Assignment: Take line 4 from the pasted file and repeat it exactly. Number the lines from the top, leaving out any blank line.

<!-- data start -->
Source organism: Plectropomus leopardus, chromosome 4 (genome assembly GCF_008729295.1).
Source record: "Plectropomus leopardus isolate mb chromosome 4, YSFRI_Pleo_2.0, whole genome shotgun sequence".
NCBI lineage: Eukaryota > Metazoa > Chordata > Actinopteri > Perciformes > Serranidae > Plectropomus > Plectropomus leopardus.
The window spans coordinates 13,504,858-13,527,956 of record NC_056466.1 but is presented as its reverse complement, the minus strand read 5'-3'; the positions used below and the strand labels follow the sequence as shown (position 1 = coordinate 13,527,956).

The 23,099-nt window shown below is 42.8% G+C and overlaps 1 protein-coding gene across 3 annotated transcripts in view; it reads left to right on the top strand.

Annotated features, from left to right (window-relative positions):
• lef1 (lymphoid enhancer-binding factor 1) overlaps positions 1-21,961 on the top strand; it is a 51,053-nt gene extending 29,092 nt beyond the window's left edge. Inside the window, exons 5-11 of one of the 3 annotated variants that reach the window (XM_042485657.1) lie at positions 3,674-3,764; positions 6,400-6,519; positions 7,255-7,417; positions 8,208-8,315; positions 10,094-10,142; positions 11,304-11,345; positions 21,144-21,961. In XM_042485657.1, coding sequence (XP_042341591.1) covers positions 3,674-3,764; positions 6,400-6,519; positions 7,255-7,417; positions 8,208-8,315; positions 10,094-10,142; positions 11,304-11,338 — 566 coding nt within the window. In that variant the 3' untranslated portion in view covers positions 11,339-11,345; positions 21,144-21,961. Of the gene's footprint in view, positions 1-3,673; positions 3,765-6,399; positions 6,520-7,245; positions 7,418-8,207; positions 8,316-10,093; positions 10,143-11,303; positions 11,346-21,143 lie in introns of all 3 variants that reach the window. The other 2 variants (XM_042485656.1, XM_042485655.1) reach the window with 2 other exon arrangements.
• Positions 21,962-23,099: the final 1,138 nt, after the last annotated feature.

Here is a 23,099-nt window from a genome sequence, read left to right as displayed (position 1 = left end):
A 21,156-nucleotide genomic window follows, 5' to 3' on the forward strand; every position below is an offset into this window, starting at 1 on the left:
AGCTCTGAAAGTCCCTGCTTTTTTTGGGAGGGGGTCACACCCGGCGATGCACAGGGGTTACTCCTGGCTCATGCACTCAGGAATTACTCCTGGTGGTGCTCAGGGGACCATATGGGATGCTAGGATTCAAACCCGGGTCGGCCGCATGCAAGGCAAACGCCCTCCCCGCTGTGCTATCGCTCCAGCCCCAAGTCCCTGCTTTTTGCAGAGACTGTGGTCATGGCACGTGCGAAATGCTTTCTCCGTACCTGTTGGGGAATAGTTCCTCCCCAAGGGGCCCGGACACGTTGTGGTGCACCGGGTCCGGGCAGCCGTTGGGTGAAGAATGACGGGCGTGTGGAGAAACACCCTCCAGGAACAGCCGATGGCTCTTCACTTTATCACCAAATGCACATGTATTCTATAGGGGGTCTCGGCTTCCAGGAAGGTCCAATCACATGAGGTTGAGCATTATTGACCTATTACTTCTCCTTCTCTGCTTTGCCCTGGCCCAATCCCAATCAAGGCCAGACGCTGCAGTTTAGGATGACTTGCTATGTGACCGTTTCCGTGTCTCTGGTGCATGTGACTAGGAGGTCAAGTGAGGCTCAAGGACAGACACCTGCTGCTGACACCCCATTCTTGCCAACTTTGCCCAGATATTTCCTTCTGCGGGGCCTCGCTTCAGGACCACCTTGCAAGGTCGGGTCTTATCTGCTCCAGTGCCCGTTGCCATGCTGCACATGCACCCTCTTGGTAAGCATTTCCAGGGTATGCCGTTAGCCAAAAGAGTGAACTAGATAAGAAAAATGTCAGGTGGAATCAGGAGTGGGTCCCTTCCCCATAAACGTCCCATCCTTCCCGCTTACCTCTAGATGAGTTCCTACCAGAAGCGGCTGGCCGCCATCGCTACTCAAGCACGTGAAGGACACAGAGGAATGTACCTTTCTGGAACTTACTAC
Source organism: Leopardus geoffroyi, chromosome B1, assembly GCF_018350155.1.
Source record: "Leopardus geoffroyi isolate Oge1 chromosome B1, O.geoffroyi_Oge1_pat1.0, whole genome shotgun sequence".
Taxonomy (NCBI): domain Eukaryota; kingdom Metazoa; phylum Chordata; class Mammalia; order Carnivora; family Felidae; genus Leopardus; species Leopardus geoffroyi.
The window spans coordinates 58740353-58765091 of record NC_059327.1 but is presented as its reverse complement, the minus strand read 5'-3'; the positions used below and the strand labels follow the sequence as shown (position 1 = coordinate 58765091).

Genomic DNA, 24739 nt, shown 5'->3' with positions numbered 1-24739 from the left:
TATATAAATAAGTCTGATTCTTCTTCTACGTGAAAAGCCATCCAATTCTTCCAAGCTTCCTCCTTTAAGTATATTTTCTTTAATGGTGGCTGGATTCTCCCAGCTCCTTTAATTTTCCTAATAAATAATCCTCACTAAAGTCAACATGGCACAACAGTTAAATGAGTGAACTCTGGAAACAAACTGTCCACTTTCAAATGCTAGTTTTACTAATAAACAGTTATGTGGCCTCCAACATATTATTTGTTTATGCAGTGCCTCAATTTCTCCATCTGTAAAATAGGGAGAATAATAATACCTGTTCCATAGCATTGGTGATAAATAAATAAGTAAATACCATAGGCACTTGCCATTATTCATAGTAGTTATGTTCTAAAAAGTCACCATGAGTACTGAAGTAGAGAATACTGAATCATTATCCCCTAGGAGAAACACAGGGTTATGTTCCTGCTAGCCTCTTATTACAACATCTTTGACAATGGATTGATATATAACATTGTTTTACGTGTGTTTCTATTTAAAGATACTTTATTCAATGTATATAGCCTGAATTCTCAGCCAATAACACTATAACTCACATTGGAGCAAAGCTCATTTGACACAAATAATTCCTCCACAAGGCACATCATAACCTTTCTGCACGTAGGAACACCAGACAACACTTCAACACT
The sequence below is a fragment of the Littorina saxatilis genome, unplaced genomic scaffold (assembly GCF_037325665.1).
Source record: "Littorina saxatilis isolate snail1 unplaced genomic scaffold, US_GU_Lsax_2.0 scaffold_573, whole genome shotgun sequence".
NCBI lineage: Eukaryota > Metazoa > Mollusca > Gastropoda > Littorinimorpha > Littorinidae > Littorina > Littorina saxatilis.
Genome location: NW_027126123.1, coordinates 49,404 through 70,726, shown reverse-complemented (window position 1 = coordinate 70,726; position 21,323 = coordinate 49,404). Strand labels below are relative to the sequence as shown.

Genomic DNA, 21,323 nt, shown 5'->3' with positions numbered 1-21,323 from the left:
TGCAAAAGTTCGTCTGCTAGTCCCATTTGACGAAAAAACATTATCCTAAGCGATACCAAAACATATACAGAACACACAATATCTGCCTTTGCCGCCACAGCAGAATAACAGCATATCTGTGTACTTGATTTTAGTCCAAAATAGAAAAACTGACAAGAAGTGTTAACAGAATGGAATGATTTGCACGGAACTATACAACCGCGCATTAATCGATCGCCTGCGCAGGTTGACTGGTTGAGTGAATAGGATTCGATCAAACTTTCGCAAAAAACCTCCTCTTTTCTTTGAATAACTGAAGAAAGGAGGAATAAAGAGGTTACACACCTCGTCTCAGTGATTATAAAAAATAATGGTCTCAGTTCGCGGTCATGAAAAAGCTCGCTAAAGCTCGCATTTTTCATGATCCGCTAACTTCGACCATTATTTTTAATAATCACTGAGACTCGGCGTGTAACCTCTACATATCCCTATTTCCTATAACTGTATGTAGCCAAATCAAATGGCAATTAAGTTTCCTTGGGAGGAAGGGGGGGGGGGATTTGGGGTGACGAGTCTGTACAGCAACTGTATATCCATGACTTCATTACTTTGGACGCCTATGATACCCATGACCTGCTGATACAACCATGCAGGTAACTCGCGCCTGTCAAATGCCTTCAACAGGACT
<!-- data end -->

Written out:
The window spans coordinates 13,504,858-13,527,956 of record NC_056466.1 but is presented as its reverse complement, the minus strand read 5'-3'; the positions used below and the strand labels follow the sequence as shown (position 1 = coordinate 13,527,956).